Now it’s a case of cloning the project into our cijoe directory as normal, and running
cijoe reponame. This starts up a Sinatra application we can access by going to
server_ip:4567 and checking the output of the test, or indeed starting off another build.
Making the CI More Manageable
Now CI is supposed to make our lives easier. The idea of committing changes, logging into the CI server, pulling the latest changes, starting CiJoe again, navigating to the CiJoe page and clicking the ‘Build’ button is a complete nightmare. As you have guessed it doesn’t need to be this way.
First of all, navigating to an IP address is lame. So add a DNS record that points to
I’m using apache to serve my domains, so I need a “site” that responds to the new domain. This is the same as creating any domain on your server. You can see an example of what I use in this gist. I have setup some basic authentication for the root of this domain. Howeever, that won’t be used here and you will see why in a minute.
As I mentioned earlier, CiJoe uses Sinatra as a front end. This means adding basic authentication in the apache configuration will be of no help. We will be accessing the CI on
Build Configuration via Git
CiJoe uses git configuration to change the behaviour of the build. One of these options is using basic auth. On your local repository setup this config using
git config --add cijoe.user username
git config --add cijoe.pass secret_password
Now when we navigate to the CI server we will be prompted for said username and password. Yes, this is futile (and dangerous) if the project is public on Github, but we are only concerned with private projects here.
The build of the project is also managed via git configuration settings. Here we are defining the setup and running off our test environment. It’s a single line deal so you will have to use
&& to chain executable steps together.
git config --add cijoe.runner "bundle install && bundle exec rake db:drop db:create db:migrate && bundle exec rake spec"
Or even better create a rake task that combines the lot. I use a task
ci for this purpose.
desc "Setup the CI env"
task :ci do
With this in place our previous config setup is transformed to:
git config --add cijoe.runner "bundle install && bundle exec rake ci"
Watching It Go Green
With all that in place, we can now kick off a build. On the command line of the server, navigate to where the projects have been cloned and run
cijoe <project_name>. If you look at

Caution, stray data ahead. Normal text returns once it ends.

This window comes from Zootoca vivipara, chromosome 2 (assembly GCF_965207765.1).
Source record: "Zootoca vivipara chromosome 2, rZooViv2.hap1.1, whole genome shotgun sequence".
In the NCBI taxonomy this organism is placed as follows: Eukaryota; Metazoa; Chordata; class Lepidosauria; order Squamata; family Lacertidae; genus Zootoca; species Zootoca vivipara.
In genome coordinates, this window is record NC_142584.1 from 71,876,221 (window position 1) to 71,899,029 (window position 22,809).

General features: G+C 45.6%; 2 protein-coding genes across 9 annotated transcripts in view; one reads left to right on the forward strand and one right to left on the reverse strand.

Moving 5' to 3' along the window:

ci.example.com:4567, you will see the CiJoe interface and clicking the “Build”" button will kick off the build and the results will be displayed.
As we talked before all this doesn’t feel all that automated. One of the well known dirty secrets of CiJoe is that it will start a build on receiving a post request, and Github knows how to do this. But first we need to run the CiJoe server in the background. Simply using
nohup we can get this going and define the port on which the CI server runs.
nohup cijoe -p 4000 <your_repo> &
It’s worth noting that CiJoe will only run one build at a time unless the build queue is enabled. Again, it’s a git config defined like
git config --add cijoe.buildqueue true. This is definitely suitable for teams or solo developers with multiple pushes in a short space of time, or conversely, significant build latency.
In thid Github admin interface under “Service Hooks” van add “Webhook URL” to the domain running the CI server, in this case with authentication that would be
http://username:firstname.lastname@example.org:4000. Clicking the test button for this hook will set off a CI build. Want more projects under CI as well? It is simply a case of cloning the project and starting
nohup cijoe -p 4001 <your_other_repo> &
Reading back over the article, I had to rethink the closing a little. Describing all the setup and detailing the fix for the initial problems sounds, well, painful. But I assure you it isn’t. Personally, it was literally 5 minutes including googling for the error, installing the forked gem and getting the basic CI server running. Setting up extra domains, web hooks and notifications does take a bit longer.
However, you have to compare that to setting up Jenkins or Hudson and all it’s dependancies. Putting all that aside CiJoe is great tool in the chain of providing releasable software at a regular pace.
It’s a bit of a shame that the project no longer seems to be maintained, it is a cracking little project that, for me, makes CI really accessible to small teams and loners. Maybe the open source directory on my dev box will see CiJoe find himself once more. CiJane anyone?
Dave is a web application developer residing in sunny Glasgow, Scotland. He works daily with Ruby but has been known to wear PHP and C++ hats. In his spare time he snowboards on plastic slopes, only reads geek books and listens to music that is certainly not suitable for his age.